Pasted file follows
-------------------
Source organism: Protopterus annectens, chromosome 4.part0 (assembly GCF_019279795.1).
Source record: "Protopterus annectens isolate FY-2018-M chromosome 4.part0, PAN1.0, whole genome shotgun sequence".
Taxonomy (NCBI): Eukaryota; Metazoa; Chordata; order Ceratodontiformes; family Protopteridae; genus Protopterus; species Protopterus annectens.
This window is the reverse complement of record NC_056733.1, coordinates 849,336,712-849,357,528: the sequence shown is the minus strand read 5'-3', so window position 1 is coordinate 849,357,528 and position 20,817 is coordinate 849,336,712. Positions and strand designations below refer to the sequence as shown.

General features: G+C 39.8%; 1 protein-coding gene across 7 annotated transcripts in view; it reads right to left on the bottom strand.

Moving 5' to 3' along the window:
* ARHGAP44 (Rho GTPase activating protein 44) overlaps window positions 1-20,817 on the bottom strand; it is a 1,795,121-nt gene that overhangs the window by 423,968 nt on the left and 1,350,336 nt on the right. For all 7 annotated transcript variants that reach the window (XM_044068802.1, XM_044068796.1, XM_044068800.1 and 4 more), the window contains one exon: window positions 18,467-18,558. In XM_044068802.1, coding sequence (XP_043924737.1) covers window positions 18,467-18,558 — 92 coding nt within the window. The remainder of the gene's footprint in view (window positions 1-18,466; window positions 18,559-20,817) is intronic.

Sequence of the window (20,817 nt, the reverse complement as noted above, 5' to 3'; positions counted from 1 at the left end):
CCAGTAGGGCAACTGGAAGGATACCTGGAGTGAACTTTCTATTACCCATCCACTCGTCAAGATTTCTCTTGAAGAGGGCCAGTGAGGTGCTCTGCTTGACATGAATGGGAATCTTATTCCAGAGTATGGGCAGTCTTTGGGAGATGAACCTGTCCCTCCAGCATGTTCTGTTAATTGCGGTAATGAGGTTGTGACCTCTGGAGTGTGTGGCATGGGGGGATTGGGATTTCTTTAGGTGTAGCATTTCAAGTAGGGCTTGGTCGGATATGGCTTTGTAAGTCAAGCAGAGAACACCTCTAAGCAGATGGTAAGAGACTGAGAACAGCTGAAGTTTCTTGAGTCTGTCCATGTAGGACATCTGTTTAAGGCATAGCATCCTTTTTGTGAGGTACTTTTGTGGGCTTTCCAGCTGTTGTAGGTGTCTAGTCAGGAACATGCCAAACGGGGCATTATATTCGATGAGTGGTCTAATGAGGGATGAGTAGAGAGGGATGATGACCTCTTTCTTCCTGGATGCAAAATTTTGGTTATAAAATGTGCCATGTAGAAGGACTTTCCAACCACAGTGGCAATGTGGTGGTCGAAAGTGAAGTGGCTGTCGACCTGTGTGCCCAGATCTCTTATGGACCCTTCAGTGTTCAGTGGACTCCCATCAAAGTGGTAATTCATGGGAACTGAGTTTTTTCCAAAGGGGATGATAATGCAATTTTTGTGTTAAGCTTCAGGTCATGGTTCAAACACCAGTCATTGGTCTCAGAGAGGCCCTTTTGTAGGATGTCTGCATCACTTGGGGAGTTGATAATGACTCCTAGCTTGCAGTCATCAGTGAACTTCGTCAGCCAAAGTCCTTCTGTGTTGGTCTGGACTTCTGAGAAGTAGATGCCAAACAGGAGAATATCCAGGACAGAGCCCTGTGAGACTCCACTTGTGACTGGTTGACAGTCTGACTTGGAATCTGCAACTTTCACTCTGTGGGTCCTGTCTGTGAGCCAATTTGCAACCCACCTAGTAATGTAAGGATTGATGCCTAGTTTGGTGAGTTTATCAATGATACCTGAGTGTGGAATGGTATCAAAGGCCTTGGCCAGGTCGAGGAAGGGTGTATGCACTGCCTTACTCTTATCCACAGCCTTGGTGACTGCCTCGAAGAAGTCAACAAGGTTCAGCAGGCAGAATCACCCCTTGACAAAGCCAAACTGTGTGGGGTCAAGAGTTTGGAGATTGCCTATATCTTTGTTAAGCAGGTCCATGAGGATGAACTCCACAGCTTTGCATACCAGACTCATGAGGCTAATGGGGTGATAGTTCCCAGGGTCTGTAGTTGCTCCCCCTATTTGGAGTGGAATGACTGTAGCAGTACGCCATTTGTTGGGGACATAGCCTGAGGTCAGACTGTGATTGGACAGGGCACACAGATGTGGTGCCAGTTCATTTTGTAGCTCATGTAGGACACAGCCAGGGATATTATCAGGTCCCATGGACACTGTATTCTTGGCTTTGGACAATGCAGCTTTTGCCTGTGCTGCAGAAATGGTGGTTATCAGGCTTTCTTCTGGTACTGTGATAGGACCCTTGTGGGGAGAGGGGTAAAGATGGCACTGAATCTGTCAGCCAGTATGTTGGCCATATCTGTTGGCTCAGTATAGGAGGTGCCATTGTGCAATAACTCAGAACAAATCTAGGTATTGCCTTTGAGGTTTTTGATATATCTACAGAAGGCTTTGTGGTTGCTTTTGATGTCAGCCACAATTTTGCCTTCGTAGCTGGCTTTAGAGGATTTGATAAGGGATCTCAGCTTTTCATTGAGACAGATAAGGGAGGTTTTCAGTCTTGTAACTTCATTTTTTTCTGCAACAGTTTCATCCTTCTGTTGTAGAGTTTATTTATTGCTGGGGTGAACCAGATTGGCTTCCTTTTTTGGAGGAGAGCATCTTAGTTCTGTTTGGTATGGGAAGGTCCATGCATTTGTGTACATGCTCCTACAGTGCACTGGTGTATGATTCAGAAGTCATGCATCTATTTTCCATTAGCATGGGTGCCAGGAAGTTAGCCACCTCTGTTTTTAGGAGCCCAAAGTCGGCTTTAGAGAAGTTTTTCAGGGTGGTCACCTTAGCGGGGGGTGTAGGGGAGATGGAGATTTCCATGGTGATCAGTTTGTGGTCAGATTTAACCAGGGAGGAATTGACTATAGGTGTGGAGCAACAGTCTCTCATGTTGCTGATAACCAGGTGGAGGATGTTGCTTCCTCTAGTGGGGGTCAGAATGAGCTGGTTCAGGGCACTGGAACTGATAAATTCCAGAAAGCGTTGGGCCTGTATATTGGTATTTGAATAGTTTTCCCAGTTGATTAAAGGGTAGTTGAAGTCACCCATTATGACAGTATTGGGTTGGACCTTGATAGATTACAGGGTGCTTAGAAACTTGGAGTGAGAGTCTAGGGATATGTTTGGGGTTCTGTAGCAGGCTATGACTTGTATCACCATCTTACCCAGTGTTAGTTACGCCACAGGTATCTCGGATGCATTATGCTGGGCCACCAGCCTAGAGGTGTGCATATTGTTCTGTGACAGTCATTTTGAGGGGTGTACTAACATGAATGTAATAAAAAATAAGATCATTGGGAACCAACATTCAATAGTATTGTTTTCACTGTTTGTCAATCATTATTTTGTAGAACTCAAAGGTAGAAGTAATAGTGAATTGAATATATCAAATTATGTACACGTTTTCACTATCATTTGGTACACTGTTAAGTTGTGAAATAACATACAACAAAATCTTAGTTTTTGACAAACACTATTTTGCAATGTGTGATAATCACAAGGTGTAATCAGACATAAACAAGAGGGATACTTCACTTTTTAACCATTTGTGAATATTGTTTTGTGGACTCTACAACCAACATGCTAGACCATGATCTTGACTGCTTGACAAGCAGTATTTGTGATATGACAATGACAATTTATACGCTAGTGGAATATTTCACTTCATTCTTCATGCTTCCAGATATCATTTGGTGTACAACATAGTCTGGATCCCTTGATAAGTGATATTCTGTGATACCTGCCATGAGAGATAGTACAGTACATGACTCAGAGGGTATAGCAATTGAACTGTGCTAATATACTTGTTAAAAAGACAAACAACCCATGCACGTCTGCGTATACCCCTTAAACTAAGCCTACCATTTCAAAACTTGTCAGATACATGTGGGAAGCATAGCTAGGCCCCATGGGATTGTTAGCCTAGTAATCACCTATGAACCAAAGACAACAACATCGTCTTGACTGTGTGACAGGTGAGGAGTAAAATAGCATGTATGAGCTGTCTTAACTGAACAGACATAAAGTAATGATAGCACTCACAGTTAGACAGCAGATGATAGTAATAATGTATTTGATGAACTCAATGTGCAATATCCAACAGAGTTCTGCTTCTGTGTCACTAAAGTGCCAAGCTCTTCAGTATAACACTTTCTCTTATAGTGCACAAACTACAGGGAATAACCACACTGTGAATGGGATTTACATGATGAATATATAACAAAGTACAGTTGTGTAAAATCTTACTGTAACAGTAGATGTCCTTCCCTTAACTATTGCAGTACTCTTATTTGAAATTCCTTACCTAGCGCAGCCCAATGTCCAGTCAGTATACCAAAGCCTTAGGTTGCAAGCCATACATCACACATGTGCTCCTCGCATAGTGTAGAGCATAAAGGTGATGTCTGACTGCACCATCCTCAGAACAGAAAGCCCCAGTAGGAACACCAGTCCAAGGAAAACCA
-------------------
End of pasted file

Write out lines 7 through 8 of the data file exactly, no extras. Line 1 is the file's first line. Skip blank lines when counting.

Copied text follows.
* ARHGAP44 (Rho GTPase activating protein 44) overlaps window positions 1-20,817 on the bottom strand; it is a 1,795,121-nt gene that overhangs the window by 423,968 nt on the left and 1,350,336 nt on the right. For all 7 annotated transcript variants that reach the window (XM_044068802.1, XM_044068796.1, XM_044068800.1 and 4 more), the window contains one exon: window positions 18,467-18,558. In XM_044068802.1, coding sequence (XP_043924737.1) covers window positions 18,467-18,558 — 92 coding nt within the window. The remainder of the gene's footprint in view (window positions 1-18,466; window positions 18,559-20,817) is intronic.

Sequence of the window (20,817 nt, the reverse complement as noted above, 5' to 3'; positions counted from 1 at the left end):